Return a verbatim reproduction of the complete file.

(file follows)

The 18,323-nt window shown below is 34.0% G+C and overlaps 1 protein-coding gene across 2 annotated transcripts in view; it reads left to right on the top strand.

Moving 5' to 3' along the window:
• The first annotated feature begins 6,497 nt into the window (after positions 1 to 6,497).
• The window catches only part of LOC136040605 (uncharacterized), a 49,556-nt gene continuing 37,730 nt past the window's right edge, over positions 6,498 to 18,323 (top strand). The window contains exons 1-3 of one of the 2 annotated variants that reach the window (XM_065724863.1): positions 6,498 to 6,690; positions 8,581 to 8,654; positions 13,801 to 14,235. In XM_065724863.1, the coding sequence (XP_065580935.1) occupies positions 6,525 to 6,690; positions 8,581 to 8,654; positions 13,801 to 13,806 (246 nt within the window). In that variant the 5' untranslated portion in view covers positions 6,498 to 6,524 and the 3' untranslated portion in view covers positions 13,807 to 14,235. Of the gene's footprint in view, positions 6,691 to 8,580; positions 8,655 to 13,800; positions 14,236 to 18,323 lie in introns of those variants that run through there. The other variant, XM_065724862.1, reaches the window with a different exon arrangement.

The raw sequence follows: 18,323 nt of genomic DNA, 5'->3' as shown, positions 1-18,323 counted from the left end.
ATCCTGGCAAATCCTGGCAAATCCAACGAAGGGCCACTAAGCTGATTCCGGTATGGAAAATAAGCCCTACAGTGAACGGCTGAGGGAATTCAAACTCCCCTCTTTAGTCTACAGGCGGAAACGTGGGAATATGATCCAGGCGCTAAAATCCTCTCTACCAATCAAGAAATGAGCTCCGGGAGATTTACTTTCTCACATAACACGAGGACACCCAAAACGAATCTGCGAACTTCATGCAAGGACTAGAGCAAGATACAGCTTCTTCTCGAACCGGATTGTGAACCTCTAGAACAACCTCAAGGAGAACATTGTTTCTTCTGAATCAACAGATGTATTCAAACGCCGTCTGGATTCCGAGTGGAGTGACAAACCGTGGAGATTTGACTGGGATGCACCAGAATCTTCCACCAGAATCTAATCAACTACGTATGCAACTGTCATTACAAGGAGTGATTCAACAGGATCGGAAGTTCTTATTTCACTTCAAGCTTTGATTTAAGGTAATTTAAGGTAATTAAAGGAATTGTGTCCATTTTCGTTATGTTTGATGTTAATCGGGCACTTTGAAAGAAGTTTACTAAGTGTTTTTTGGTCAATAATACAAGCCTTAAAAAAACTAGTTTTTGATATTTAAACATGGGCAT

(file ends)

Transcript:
The 18,323-nt window shown below is 34.0% G+C and overlaps 1 protein-coding gene across 2 annotated transcripts in view; it reads left to right on the top strand.

Moving 5' to 3' along the window:
• The first annotated feature begins 6,497 nt into the window (after positions 1 to 6,497).
• The window catches only part of LOC136040605 (uncharacterized), a 49,556-nt gene continuing 37,730 nt past the window's right edge, over positions 6,498 to 18,323 (top strand). The window contains exons 1-3 of one of the 2 annotated variants that reach the window (XM_065724863.1): positions 6,498 to 6,690; positions 8,581 to 8,654; positions 13,801 to 14,235. In XM_065724863.1, the coding sequence (XP_065580935.1) occupies positions 6,525 to 6,690; positions 8,581 to 8,654; positions 13,801 to 13,806 (246 nt within the window). In that variant the 5' untranslated portion in view covers positions 6,498 to 6,524 and the 3' untranslated portion in view covers positions 13,807 to 14,235. Of the gene's footprint in view, positions 6,691 to 8,580; positions 8,655 to 13,800; positions 14,236 to 18,323 lie in introns of those variants that run through there. The other variant, XM_065724862.1, reaches the window with a different exon arrangement.

The raw sequence follows: 18,323 nt of genomic DNA, 5'->3' as shown, positions 1-18,323 counted from the left end.
ATCCTGGCAAATCCTGGCAAATCCAACGAAGGGCCACTAAGCTGATTCCGGTATGGAAAATAAGCCCTACAGTGAACGGCTGAGGGAATTCAAACTCCCCTCTTTAGTCTACAGGCGGAAACGTGGGAATATGATCCAGGCGCTAAAATCCTCTCTACCAATCAAGAAATGAGCTCCGGGAGATTTACTTTCTCACATAACACGAGGACACCCAAAACGAATCTGCGAACTTCATGCAAGGACTAGAGCAAGATACAGCTTCTTCTCGAACCGGATTGTGAACCTCTAGAACAACCTCAAGGAGAACATTGTTTCTTCTGAATCAACAGATGTATTCAAACGCCGTCTGGATTCCGAGTGGAGTGACAAACCGTGGAGATTTGACTGGGATGCACCAGAATCTTCCACCAGAATCTAATCAACTACGTATGCAACTGTCATTACAAGGAGTGATTCAACAGGATCGGAAGTTCTTATTTCACTTCAAGCTTTGATTTAAGGTAATTTAAGGTAATTAAAGGAATTGTGTCCATTTTCGTTATGTTTGATGTTAATCGGGCACTTTGAAAGAAGTTTACTAAGTGTTTTTTGGTCAATAATACAAGCCTTAAAAAAACTAGTTTTTGATATTTAAACATGGGCAT